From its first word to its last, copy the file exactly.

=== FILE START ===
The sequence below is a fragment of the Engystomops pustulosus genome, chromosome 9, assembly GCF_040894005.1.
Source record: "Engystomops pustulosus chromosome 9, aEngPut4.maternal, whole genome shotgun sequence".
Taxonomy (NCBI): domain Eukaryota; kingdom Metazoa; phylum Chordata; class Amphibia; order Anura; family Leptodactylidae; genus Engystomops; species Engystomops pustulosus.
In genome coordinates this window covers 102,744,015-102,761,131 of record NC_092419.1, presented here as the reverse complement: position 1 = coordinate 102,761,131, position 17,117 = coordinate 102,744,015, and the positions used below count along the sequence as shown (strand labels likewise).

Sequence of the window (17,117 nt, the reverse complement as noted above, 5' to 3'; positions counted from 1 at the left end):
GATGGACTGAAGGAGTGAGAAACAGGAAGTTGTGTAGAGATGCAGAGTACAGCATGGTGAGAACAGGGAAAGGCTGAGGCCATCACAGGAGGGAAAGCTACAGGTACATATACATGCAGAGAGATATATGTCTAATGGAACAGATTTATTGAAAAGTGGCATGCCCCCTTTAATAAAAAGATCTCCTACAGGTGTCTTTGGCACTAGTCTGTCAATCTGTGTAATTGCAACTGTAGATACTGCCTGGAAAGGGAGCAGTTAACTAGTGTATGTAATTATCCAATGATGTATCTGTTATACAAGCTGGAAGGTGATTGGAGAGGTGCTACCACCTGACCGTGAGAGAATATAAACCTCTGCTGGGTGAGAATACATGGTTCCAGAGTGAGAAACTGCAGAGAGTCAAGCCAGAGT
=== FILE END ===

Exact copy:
The sequence below is a fragment of the Engystomops pustulosus genome, chromosome 9, assembly GCF_040894005.1.
Source record: "Engystomops pustulosus chromosome 9, aEngPut4.maternal, whole genome shotgun sequence".
Taxonomy (NCBI): domain Eukaryota; kingdom Metazoa; phylum Chordata; class Amphibia; order Anura; family Leptodactylidae; genus Engystomops; species Engystomops pustulosus.
In genome coordinates this window covers 102,744,015-102,761,131 of record NC_092419.1, presented here as the reverse complement: position 1 = coordinate 102,761,131, position 17,117 = coordinate 102,744,015, and the positions used below count along the sequence as shown (strand labels likewise).

Sequence of the window (17,117 nt, the reverse complement as noted above, 5' to 3'; positions counted from 1 at the left end):
GATGGACTGAAGGAGTGAGAAACAGGAAGTTGTGTAGAGATGCAGAGTACAGCATGGTGAGAACAGGGAAAGGCTGAGGCCATCACAGGAGGGAAAGCTACAGGTACATATACATGCAGAGAGATATATGTCTAATGGAACAGATTTATTGAAAAGTGGCATGCCCCCTTTAATAAAAAGATCTCCTACAGGTGTCTTTGGCACTAGTCTGTCAATCTGTGTAATTGCAACTGTAGATACTGCCTGGAAAGGGAGCAGTTAACTAGTGTATGTAATTATCCAATGATGTATCTGTTATACAAGCTGGAAGGTGATTGGAGAGGTGCTACCACCTGACCGTGAGAGAATATAAACCTCTGCTGGGTGAGAATACATGGTTCCAGAGTGAGAAACTGCAGAGAGTCAAGCCAGAGT